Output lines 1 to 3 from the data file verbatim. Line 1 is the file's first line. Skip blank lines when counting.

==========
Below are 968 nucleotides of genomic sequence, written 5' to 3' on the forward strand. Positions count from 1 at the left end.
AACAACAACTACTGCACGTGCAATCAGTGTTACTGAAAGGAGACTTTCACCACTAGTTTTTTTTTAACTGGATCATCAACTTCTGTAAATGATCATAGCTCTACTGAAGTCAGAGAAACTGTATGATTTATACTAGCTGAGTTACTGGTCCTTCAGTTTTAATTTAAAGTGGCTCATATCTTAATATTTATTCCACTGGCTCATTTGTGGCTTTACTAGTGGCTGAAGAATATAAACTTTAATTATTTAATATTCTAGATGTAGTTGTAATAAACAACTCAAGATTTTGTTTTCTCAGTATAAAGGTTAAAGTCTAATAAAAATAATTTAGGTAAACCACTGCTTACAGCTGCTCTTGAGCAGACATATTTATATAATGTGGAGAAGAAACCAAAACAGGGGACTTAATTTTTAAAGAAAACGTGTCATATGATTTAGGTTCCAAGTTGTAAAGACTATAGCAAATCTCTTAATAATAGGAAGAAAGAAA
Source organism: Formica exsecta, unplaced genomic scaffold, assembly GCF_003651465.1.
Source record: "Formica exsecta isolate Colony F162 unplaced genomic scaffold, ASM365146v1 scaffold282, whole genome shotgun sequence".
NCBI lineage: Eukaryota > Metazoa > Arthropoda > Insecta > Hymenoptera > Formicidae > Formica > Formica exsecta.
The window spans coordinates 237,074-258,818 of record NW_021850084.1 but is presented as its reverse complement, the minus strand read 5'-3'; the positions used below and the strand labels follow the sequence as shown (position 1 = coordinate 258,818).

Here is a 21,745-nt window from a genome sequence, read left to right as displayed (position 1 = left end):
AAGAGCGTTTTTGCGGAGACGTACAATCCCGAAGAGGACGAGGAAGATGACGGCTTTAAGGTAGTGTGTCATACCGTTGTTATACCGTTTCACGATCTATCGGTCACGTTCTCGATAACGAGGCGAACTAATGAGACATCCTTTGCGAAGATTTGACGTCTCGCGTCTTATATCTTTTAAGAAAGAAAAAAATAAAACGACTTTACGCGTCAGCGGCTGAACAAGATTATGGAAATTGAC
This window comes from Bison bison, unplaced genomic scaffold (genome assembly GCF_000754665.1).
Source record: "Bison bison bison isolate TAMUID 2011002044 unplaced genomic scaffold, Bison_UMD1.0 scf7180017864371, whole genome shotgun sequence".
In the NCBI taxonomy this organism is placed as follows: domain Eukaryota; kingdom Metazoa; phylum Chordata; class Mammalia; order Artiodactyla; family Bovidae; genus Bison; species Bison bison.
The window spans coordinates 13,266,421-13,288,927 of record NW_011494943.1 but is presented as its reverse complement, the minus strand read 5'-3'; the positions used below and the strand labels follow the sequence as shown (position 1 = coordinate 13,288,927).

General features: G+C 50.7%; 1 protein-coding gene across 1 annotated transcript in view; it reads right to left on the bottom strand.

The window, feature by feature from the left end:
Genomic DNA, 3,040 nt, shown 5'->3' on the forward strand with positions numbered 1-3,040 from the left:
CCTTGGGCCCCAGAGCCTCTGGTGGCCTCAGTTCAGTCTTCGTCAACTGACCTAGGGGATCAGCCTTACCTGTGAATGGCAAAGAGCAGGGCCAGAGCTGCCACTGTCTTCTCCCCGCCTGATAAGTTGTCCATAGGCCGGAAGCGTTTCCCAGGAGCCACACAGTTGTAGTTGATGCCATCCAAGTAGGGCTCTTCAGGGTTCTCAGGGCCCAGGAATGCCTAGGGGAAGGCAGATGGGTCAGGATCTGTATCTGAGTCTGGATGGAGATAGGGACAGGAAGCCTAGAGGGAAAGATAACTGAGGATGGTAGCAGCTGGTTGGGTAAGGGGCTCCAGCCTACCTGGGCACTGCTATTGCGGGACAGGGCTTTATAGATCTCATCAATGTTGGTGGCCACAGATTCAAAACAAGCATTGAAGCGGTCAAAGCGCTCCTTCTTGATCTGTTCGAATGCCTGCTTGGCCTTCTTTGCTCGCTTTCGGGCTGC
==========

Below are 968 nucleotides of genomic sequence, written 5' to 3' on the forward strand. Positions count from 1 at the left end.
AACAACAACTACTGCACGTGCAATCAGTGTTACTGAAAGGAGACTTTCACCACTAGTTTTTTTTTAACTGGATCATCAACTTCTGTAAATGATCATAGCTCTACTGAAGTCAGAGAAACTGTATGATTTATACTAGCTGAGTTACTGGTCCTTCAGTTTTAATTTAAAGTGGCTCATATCTTAATATTTATTCCACTGGCTCATTTGTGGCTTTACTAGTGGCTGAAGAATATAAACTTTAATTATTTAATATTCTAGATGTAGTTGTAATAAACAACTCAAGATTTTGTTTTCTCAGTATAAAGGTTAAAGTCTAATAAAAATAATTTAGGTAAACCACTGCTTACAGCTGCTCTTGAGCAGACATATTTATATAATGTGGAGAAGAAACCAAAACAGGGGACTTAATTTTTAAAGAAAACGTGTCATATGATTTAGGTTCCAAGTTGTAAAGACTATAGCAAATCTCTTAATAATAGGAAGAAAGAAA
Source organism: Formica exsecta, unplaced genomic scaffold, assembly GCF_003651465.1.